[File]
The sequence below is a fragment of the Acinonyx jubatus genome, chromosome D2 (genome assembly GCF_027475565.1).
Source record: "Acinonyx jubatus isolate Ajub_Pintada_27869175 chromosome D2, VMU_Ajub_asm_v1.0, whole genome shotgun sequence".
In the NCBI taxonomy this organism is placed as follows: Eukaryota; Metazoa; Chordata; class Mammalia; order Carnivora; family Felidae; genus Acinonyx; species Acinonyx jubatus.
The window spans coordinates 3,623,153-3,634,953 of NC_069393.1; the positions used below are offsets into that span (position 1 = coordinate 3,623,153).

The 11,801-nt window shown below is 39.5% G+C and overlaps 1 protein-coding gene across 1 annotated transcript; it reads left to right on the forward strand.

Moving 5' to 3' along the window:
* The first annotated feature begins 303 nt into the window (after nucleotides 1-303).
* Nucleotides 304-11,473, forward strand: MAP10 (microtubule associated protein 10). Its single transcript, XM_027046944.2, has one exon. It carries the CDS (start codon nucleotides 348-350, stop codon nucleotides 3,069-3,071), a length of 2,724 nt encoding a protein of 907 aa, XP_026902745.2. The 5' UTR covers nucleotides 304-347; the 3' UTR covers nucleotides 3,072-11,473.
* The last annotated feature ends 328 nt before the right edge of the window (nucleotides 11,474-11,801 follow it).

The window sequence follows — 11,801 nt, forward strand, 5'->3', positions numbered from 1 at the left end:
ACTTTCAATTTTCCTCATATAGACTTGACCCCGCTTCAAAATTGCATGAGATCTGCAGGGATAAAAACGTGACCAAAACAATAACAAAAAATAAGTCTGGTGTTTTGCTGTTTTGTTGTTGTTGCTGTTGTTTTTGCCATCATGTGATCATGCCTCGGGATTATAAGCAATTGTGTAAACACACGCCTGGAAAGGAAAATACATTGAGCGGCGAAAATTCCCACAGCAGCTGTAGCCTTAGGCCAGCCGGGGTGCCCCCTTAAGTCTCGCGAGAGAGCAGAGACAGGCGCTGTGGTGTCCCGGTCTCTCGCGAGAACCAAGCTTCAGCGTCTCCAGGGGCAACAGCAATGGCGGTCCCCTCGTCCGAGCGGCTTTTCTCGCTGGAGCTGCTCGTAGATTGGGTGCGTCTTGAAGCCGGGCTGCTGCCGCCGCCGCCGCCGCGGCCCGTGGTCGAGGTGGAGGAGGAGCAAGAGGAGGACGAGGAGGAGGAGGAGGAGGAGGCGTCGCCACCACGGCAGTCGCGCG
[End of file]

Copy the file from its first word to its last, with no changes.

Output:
The sequence below is a fragment of the Acinonyx jubatus genome, chromosome D2 (genome assembly GCF_027475565.1).
Source record: "Acinonyx jubatus isolate Ajub_Pintada_27869175 chromosome D2, VMU_Ajub_asm_v1.0, whole genome shotgun sequence".
In the NCBI taxonomy this organism is placed as follows: Eukaryota; Metazoa; Chordata; class Mammalia; order Carnivora; family Felidae; genus Acinonyx; species Acinonyx jubatus.
The window spans coordinates 3,623,153-3,634,953 of NC_069393.1; the positions used below are offsets into that span (position 1 = coordinate 3,623,153).

The 11,801-nt window shown below is 39.5% G+C and overlaps 1 protein-coding gene across 1 annotated transcript; it reads left to right on the forward strand.

Moving 5' to 3' along the window:
* The first annotated feature begins 303 nt into the window (after nucleotides 1-303).
* Nucleotides 304-11,473, forward strand: MAP10 (microtubule associated protein 10). Its single transcript, XM_027046944.2, has one exon. It carries the CDS (start codon nucleotides 348-350, stop codon nucleotides 3,069-3,071), a length of 2,724 nt encoding a protein of 907 aa, XP_026902745.2. The 5' UTR covers nucleotides 304-347; the 3' UTR covers nucleotides 3,072-11,473.
* The last annotated feature ends 328 nt before the right edge of the window (nucleotides 11,474-11,801 follow it).

The window sequence follows — 11,801 nt, forward strand, 5'->3', positions numbered from 1 at the left end:
ACTTTCAATTTTCCTCATATAGACTTGACCCCGCTTCAAAATTGCATGAGATCTGCAGGGATAAAAACGTGACCAAAACAATAACAAAAAATAAGTCTGGTGTTTTGCTGTTTTGTTGTTGTTGCTGTTGTTTTTGCCATCATGTGATCATGCCTCGGGATTATAAGCAATTGTGTAAACACACGCCTGGAAAGGAAAATACATTGAGCGGCGAAAATTCCCACAGCAGCTGTAGCCTTAGGCCAGCCGGGGTGCCCCCTTAAGTCTCGCGAGAGAGCAGAGACAGGCGCTGTGGTGTCCCGGTCTCTCGCGAGAACCAAGCTTCAGCGTCTCCAGGGGCAACAGCAATGGCGGTCCCCTCGTCCGAGCGGCTTTTCTCGCTGGAGCTGCTCGTAGATTGGGTGCGTCTTGAAGCCGGGCTGCTGCCGCCGCCGCCGCCGCGGCCCGTGGTCGAGGTGGAGGAGGAGCAAGAGGAGGACGAGGAGGAGGAGGAGGAGGAGGCGTCGCCACCACGGCAGTCGCGCG